- Collected 60 Chinese drivers’ real-world driving data, with a total mileage of 161,055 km.
- Investigated decision-making mechanisms for essential driving behaviors based on 108,933 car-following events, 17,309 lane-change events, 7,845 cut-in events, and 3,256 vehicle-pedestrian conflicts.
- Calibrated, validated, and cross-compared five representative car-following models and found that the full velocity difference model performed best for Shanghai drivers.
- Investigated the impact of a forward collision warning system on drivers’ car following behavior.
- Developed two autonomous car-following algorithms with deep reinforcement learning: one can perform human-like car following; the other is capable of controlling vehicle velocity in a safe, efficient, and comfortable manner.
Shanghai Naturalistic Driving Study (SH-NDS) was jointly conducted by Tongji University, General Motors (GM), and the Virginia Tech Transportation Institute (VTTI). The SH-NDS aimed to learn more about the vehicle use, vehicle handling, and safety consciousness of Chinese drivers. Five GM light vehicles equipped with Strategic Highway Research Program 2 (SHRP2) NextGen data acquisition systems (DAS) were used to collect real-world driving data. The three-year data collection procedure started in December 2012 and ended in December 2015. Driving data were collected daily from 60 licensed Shanghai drivers who, altogether, travelled 161,055 km during the study period. The 60 participants were randomly sampled from the population of licensed Shanghai drivers and the distribution of gender, age, and driving experience of the sample was in line with that of Chinese driver population.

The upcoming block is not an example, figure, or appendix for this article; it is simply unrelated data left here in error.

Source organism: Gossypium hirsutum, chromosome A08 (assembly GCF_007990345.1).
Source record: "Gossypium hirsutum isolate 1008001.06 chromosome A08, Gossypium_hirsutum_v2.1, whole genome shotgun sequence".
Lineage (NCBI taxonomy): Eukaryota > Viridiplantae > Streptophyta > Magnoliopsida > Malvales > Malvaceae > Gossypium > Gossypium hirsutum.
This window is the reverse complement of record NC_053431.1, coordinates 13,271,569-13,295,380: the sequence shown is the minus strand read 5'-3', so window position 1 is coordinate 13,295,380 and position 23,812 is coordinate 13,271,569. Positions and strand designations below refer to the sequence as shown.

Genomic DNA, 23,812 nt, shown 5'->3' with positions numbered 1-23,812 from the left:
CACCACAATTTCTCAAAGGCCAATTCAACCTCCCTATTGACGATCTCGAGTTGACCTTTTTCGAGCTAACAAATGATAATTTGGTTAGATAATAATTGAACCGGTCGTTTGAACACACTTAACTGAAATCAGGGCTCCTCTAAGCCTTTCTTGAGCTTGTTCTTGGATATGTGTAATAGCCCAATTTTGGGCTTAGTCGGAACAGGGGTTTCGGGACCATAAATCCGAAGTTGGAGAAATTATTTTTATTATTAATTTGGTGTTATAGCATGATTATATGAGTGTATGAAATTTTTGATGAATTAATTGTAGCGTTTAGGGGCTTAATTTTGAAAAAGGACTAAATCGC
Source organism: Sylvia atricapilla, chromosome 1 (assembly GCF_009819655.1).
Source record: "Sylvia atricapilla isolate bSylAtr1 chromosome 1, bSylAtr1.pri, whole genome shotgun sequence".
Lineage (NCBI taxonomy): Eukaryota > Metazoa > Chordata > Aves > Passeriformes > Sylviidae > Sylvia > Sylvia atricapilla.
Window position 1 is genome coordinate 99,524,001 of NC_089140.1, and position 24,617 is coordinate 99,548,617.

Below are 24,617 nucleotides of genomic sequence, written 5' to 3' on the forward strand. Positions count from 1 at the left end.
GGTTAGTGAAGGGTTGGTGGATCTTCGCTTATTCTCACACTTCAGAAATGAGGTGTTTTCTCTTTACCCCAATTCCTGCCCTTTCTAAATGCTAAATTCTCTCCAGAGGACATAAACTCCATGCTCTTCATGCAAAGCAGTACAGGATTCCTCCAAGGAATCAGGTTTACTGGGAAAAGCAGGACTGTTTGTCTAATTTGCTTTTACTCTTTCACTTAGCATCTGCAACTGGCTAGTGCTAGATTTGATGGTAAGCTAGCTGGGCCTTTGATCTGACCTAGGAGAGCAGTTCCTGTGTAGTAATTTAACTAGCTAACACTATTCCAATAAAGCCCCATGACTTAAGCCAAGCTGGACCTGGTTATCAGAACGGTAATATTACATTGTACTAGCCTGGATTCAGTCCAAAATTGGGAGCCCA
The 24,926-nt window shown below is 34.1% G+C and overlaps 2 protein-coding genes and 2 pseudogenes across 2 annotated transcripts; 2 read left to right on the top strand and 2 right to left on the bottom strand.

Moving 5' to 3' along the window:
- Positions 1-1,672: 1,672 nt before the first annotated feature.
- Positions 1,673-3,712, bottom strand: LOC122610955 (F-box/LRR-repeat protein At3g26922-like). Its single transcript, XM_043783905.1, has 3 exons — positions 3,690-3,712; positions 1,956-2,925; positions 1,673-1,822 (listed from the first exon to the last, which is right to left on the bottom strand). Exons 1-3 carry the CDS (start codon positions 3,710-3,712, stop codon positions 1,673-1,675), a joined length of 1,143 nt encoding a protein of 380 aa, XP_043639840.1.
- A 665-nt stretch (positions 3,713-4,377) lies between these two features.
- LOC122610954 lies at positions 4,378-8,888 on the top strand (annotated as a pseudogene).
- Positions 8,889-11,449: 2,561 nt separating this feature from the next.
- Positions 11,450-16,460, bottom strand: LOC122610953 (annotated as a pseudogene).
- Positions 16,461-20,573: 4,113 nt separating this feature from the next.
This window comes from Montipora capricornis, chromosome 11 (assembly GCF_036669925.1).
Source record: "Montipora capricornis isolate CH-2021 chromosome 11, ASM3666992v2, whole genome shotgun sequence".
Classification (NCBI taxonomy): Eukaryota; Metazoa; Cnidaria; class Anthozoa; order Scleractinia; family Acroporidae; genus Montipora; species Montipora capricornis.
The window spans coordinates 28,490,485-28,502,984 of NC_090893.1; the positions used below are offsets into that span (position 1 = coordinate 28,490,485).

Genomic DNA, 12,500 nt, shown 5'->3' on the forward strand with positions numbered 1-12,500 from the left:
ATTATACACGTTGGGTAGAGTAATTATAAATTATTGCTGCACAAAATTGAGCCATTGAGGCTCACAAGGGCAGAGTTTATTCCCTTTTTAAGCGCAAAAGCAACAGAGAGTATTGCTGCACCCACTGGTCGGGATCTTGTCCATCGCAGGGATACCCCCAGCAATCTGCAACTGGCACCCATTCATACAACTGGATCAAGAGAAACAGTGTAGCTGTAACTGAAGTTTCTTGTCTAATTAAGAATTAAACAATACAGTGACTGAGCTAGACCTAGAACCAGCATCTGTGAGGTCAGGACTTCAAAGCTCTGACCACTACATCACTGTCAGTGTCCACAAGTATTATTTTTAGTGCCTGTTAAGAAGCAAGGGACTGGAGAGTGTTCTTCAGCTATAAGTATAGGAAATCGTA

Data Collection System
The DAS uses an interface box to collect vehicle controller area network (CAN) data, an accelerometer for longitudinal and lateral acceleration, a radar system that measures range and range rate to the lead vehicle and the vehicles in adjacent lanes, a light meter, a temperature/humidity sensor, a global positioning system (GPS) sensor, and four synchronized camera views to validate the sensor-based findings (Fitch and Hanowski, 2012).
As shown in the following figure, the four camera views monitor the driver’s face, the forward roadway, the roadway behind the vehicle, and the driver’s hand maneuvers. The data collection frequency ranges from 10 to 50 Hz. The DAS automatically starts when the vehicle’s ignition is turned on, and automatically powers down when the ignition is turned off.